Saturday, January 30, 2010

The irreplaceable JD Salinger

Images of 'The Catcher in the Rye' book covers from cover browser and google.

'The Catcher in the Rye' (1951) by JD Salinger holds magical qualities in the same way that only a handful of books I've read could possibly do.

The portrayal of adolescent alienation and loss of innocence of the book's main character Holden Caulfield can be seen as one of the first books depicting teenage years, before the concept of the 'teenager' had even entered our dictionaries or collected consciousness.

However rather than being a book for adolescents it deals with complex issues of identity, belonging, connection, and alienation; as well as taking you for an exceptional journey through New York.

The book is written in first person (as if Holden Caulfield had written it himself). "There is [a] flow in the seemingly disjointed ideas and episodes; for example, as Holden sits in a chair in his dorm, minor events such as picking up a book or looking at a table, unfold into discussions about past experiences. Critical reviews agree that the novel accurately reflected the teenage colloquial speech of the time".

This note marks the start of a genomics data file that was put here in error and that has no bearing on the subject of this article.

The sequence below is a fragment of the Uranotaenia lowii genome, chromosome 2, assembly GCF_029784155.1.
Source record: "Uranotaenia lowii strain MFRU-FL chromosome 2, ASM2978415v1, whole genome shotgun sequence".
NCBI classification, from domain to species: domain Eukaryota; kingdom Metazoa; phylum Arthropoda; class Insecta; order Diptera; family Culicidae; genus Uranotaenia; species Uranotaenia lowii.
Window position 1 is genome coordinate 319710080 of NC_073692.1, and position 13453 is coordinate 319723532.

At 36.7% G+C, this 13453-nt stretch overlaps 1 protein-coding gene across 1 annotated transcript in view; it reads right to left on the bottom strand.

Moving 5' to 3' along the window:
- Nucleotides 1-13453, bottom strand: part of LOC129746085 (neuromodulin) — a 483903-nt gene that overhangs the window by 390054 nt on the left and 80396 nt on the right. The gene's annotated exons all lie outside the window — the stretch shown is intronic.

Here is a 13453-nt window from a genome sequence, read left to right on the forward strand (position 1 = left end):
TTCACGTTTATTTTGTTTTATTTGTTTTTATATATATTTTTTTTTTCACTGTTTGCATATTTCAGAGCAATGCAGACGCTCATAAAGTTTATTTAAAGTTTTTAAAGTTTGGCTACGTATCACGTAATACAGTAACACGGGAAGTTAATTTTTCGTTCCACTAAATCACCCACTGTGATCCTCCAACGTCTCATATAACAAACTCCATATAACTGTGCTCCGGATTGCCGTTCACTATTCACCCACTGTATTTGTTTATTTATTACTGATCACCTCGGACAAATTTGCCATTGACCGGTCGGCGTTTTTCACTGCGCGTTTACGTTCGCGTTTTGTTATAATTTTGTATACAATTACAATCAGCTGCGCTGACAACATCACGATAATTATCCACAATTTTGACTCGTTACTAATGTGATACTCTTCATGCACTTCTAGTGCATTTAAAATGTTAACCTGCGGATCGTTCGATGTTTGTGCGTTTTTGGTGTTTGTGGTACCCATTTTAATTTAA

'The Catcher in the Rye' was seen as highly controversial upon its release and has continued to be viewed as such. It's still widely read and highly influential (for example in 2005 it was included on Time Magazine's list of the 100 best English-language novels written since 1923).

Its author JD Salinger (January 1, 1919 - January 27, 2010) was born in New York and raised in Manhattan, and is perhaps best known for 'The Catcher in the Rye'. He also wrote for The New Yorker magazine as well as publishing stories and novellas.

The success of 'The Catcher in the Rye' and the fame it brought its author sat uncomfortably with Salinger and he only published a few works after its release (short story collection 'Nine Stories' (1953), 'Franny and Zooey' (1961), 'Raise High the Roof Beam' (1963) and 'Carpenters and Seymour: An Introduction' (1963)).

His last work 'Hapworth 16, 1924' was published in The New Yorker in 1965. He gave his last interview in 1980.

Salinger died on January 27, 2010 at the age of 91 of natural causes at his home in Cornish, New Hampshire. He's literary legacy will live on.

You can read about JD Salinger here for example, 'The Catcher in the Rye' here for example - further here, here and here for example.

Take a walk through Holden Caulfield's New York with this map.

1 comment:

kamagra said...

The Catcher in the Rye is a classic that has not only withstood the test of time, but will still be standing long after most of the books you see around now are long gone.